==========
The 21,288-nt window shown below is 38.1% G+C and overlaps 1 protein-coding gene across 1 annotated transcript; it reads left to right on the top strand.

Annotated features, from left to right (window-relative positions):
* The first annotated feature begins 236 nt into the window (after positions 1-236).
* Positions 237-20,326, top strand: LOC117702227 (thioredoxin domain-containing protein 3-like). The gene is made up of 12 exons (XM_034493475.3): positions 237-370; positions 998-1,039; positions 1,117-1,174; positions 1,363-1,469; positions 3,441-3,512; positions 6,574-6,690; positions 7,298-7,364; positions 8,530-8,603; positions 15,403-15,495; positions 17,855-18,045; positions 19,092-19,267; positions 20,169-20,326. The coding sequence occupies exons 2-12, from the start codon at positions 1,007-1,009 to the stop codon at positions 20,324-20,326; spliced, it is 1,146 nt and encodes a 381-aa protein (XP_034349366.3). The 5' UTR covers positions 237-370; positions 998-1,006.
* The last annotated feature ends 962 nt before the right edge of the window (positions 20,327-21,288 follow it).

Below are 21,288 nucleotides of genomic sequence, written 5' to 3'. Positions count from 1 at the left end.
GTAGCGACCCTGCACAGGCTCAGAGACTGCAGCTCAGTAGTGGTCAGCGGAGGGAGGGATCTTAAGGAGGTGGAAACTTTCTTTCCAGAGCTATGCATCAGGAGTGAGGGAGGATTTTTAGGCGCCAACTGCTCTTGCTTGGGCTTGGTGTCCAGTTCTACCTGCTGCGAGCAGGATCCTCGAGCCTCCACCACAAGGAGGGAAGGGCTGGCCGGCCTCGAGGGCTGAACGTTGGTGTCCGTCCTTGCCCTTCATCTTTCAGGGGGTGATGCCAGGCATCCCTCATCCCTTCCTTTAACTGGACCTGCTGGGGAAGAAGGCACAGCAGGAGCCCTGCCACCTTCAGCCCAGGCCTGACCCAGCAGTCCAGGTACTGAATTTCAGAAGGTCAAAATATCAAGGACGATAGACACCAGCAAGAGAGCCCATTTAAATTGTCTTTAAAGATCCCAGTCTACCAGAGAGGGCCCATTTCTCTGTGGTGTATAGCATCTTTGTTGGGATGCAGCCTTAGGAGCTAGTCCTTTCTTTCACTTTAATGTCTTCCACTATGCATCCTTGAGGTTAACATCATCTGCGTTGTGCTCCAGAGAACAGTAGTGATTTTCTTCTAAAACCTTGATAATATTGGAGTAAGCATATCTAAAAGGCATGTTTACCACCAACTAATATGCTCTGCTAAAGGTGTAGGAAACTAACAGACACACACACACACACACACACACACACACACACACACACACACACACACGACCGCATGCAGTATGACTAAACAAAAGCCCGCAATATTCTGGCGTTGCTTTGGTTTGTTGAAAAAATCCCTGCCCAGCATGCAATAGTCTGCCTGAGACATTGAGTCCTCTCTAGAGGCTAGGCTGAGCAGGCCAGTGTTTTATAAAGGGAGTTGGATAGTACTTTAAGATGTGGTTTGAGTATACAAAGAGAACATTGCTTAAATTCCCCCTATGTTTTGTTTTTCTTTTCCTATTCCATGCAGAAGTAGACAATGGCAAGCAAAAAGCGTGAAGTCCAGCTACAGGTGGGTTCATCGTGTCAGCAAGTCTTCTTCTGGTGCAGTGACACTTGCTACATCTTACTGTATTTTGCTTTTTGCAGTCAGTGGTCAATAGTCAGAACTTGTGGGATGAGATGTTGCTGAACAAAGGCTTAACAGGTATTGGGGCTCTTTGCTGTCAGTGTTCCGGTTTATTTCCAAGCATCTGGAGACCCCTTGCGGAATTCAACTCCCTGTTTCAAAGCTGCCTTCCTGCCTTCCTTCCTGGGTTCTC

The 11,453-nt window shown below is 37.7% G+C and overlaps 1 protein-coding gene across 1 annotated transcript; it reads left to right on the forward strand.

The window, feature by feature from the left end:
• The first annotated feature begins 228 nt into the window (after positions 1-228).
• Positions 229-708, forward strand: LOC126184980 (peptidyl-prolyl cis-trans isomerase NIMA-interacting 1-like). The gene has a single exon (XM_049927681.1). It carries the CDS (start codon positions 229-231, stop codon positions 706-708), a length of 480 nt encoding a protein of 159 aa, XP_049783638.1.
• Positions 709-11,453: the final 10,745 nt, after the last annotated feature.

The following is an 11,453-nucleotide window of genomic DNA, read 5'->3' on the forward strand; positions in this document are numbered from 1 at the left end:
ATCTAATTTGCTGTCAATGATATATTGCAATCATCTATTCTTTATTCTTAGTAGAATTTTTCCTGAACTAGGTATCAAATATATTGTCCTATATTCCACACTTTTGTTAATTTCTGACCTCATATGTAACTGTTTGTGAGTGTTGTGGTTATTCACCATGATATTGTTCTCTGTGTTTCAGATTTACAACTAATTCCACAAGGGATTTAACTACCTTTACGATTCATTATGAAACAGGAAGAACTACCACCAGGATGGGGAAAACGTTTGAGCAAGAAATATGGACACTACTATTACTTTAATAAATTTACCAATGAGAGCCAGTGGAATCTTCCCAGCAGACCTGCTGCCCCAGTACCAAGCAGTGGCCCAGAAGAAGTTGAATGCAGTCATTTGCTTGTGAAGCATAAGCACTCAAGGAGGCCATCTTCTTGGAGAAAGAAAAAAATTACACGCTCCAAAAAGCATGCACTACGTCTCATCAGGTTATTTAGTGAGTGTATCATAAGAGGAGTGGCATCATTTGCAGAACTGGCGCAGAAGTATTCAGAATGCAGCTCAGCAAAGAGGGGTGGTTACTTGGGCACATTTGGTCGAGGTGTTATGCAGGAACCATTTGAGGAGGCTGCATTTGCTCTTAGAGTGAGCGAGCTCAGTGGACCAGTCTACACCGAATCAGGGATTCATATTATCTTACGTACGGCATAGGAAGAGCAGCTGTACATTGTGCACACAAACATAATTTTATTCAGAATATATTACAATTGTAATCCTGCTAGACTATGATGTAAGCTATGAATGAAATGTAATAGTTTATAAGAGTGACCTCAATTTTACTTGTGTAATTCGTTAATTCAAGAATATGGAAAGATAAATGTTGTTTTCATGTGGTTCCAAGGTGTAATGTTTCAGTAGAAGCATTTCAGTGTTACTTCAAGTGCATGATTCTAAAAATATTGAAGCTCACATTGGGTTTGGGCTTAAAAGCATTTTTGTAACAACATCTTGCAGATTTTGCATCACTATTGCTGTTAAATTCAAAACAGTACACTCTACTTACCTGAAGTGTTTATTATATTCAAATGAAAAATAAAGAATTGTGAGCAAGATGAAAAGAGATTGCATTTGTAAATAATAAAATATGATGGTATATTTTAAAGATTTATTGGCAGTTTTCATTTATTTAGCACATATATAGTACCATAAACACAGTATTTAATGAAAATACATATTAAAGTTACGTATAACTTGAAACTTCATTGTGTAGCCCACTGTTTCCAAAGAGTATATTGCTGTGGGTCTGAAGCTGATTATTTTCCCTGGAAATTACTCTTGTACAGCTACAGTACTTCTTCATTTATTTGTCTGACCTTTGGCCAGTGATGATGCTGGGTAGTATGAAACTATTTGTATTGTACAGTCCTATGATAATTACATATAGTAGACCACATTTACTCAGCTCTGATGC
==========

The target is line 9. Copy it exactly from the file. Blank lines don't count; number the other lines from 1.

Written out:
The window, feature by feature from the left end: